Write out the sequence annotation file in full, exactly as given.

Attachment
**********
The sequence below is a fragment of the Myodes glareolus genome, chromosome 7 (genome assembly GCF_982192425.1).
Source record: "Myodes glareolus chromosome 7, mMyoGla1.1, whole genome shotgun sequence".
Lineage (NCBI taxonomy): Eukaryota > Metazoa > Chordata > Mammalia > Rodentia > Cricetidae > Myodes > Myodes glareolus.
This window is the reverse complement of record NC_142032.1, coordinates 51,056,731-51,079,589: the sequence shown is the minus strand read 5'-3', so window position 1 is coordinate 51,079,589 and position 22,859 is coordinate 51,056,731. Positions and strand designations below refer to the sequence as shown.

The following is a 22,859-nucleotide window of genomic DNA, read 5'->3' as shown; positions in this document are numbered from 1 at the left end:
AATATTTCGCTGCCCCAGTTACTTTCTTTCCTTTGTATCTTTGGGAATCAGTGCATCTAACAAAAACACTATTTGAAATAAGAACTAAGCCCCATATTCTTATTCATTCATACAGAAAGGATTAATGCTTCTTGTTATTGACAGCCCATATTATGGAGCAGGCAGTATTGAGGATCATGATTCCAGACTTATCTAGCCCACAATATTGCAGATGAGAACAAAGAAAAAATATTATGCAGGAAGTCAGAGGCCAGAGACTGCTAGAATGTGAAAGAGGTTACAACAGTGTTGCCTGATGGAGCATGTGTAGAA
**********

The sequence below is a fragment of the Myodes glareolus genome, chromosome 7 (genome assembly GCF_982192425.1).
Source record: "Myodes glareolus chromosome 7, mMyoGla1.1, whole genome shotgun sequence".
Lineage (NCBI taxonomy): Eukaryota > Metazoa > Chordata > Mammalia > Rodentia > Cricetidae > Myodes > Myodes glareolus.
This window is the reverse complement of record NC_142032.1, coordinates 51,056,731-51,079,589: the sequence shown is the minus strand read 5'-3', so window position 1 is coordinate 51,079,589 and position 22,859 is coordinate 51,056,731. Positions and strand designations below refer to the sequence as shown.

The following is a 22,859-nucleotide window of genomic DNA, read 5'->3' as shown; positions in this document are numbered from 1 at the left end:
AATATTTCGCTGCCCCAGTTACTTTCTTTCCTTTGTATCTTTGGGAATCAGTGCATCTAACAAAAACACTATTTGAAATAAGAACTAAGCCCCATATTCTTATTCATTCATACAGAAAGGATTAATGCTTCTTGTTATTGACAGCCCATATTATGGAGCAGGCAGTATTGAGGATCATGATTCCAGACTTATCTAGCCCACAATATTGCAGATGAGAACAAAGAAAAAATATTATGCAGGAAGTCAGAGGCCAGAGACTGCTAGAATGTGAAAGAGGTTACAACAGTGTTGCCTGATGGAGCATGTGTAGAA